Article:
A recent poll showed that Americans are becoming increasingly wary of intervention in politics by religious groups. Two-thirds told the Pew Forum on Religion and Public Life that religious leaders should not instruct congregants on whom to vote for or against. Most Americans think attending a house of worship should be about encountering God, not getting a list of political endorsements.
This is a healthy trend, and it is being helped along the way by another one: More and more religious leaders are speaking out, explaining why attempts to merge partisan politics and faith harm our nation’s religious communities.
One of the ways pulpit electioneering hurts churches is by driving wedges into the congregation and dividing people along partisan lines. Most houses of worship contain people of different political perspectives – Democrats, Republicans, Independents, Greens, Libertarians and so on. When a pastor endorses one party’s candidate from the pulpit, it can’t help but generate ill will.
Is that really what a religious leader wants to do? Sister Mary Ann Walsh, a Roman Catholic nun who serves as director of media relations for the U.S. Conference of Catholic Bishops, put it well in a recent column for the Religion News Service. Walsh pointed out that houses of worship seek to welcome everyone. But if the pulpit is partisan, some will be driven away.
“A religious house should be a refuge, where one can step away from political madness in search of peace,” Walsh opined. “Church leaders need to help people develop their consciences so they can make good decisions. They need to encourage public servants to be men and women of moral courage. They need to urge citizens to make wise decisions. They can’t do any of that if they turn half of them off.”
Walsh’s comments echoed those made by Americans United Executive Director Barry W. Lynn in his 2006 book Piety & Politics. In the book, Lynn recounted the story of a Baptist pastor in Waynesville, N.C., who actually expelled several members of his congregation after learning they had voted for Democratic presidential candidate John F. Kerry.
“I have to wonder how partisan politics can be so important to a religious leader that it leads him to drive wedges into his congregation instead of finding ways to bring them together,” wrote Lynn, himself an ordained minister in the United Church of Christ.
The Rev. Rick Warren, a popular evangelical preacher and author, agrees. Warren, pastor of Saddleback Church in Lake Forest, Calif., told CNN in July, “I would never campaign for a candidate…. I think as a pastor, my role is to pastor all the flock regardless of their political persuasion.”
The Rev. Joel Osteen, another popular preacher and author with a nationwide following, echoed that comment.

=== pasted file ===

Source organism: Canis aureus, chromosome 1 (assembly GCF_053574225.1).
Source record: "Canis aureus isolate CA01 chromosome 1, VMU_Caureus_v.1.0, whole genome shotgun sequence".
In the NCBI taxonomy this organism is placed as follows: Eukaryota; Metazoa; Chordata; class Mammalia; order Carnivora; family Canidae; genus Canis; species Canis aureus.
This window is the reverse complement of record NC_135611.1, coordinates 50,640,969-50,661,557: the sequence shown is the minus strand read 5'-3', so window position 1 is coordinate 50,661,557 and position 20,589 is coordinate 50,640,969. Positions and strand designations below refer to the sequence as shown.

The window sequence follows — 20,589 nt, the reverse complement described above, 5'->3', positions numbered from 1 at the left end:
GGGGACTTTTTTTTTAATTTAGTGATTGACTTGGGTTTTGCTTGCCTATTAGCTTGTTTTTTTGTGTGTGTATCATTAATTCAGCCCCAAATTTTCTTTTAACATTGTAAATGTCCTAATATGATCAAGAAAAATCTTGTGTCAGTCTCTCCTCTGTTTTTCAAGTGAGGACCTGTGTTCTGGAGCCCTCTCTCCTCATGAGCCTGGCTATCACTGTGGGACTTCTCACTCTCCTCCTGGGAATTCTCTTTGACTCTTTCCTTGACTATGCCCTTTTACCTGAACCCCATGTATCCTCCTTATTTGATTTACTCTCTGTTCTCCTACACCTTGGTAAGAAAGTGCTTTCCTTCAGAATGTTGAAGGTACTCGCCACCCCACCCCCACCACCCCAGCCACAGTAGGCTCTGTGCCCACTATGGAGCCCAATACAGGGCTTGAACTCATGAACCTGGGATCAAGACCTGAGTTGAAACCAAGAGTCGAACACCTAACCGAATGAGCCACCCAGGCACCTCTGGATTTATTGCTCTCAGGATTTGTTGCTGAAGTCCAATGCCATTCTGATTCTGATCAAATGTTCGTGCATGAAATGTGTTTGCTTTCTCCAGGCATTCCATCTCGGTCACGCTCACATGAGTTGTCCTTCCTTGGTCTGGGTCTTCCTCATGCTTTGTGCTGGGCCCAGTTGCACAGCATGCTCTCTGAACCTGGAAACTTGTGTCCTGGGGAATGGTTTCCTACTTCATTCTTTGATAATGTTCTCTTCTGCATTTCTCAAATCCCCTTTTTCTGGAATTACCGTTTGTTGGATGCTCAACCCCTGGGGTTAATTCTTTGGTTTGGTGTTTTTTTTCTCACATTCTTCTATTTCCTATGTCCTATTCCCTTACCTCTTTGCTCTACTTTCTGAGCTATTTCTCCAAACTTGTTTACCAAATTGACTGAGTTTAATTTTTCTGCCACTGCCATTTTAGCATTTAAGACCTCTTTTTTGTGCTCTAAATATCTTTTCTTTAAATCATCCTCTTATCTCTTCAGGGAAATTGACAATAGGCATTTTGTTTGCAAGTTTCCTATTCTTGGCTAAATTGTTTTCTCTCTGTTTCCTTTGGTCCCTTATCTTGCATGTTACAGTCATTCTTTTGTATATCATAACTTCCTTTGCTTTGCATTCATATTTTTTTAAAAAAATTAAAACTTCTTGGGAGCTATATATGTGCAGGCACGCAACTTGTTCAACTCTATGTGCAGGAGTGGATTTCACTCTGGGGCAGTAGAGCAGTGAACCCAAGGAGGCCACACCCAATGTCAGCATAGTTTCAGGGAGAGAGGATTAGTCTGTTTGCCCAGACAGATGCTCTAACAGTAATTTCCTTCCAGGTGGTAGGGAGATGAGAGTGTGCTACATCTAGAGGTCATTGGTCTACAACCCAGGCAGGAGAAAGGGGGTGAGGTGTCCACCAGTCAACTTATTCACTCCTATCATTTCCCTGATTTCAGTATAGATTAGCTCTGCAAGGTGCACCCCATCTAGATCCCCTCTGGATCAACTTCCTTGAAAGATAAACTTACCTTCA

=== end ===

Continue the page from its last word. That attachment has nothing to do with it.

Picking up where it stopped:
“Even in the church we are very diverse,” Osteen, pastor of Houston’s Lakewood Church, told Newsweek’s Web site earlier this year. “There are Republicans, Democrats, independents – everything.… I don’t want somebody saying, ‘He’s for this party or that party, and that turns me off.’... I don’t mind being associated with [presidential candidates]. It’s not the association. It’s that I don’t endorse one.”
Bishop T.D. Jakes, pastor of The Potter’s House, a mega-church in Houston, takes the same view.
“I have NEVER told my church who to vote for,” Jakes wrote in June on his Bishop’s Blog. “I am the proud pastor of both Democrats and Republicans…. I will make my decision and vote accordingly. My vote has been a private matter and I intend to keep it that way. This is not a good climate even for pastors who do endorse candidates, as the waters between religion and politics have grown quite toxic.”
These religious leaders realize that the introduction of partisan politics into the pulpit is counter to their goal of bringing people together and ministering to the needs of a wide variety of people.
The Alliance Defense Fund (ADF), a wealthy Religious Right legal group founded by television and radio preachers, urged pastors to defy federal tax law last month and endorse or oppose candidates from the pulpit.
There are hundreds of thousands of churches in the United States, but the ADF was able to interest only a small number in this reckless stunt. Why was that? It’s likely most pastors were not interested in jeopardizing their churches’ tax-exempt status. But a lot of them also realized that the ADF was offering a recipe for dissension and division in the church. Savvy pastors want no part of that.
A house of worship is more than a physical building. It is also a community where people from all walks of life come together for worship, fellowship and support. We in America are too often divided by questions of politics and the tiresome “red vs. blue” divide. There should be at least one place free from that rancor.
For many Americans, a house of worship is that place. These people seek a refuge that transcends that which keeps us apart. They crave real unity, a welcoming community and a focus on values not wholly of the material world. Many people find this atmosphere in a house of worship, and the chance to experience it on a regular basis – the opportunity to rise above the demands, deadlines and din of daily life – is what keeps them coming back.
It is a powerful force. Only the foolish would throw it away for the sake of helping some politician.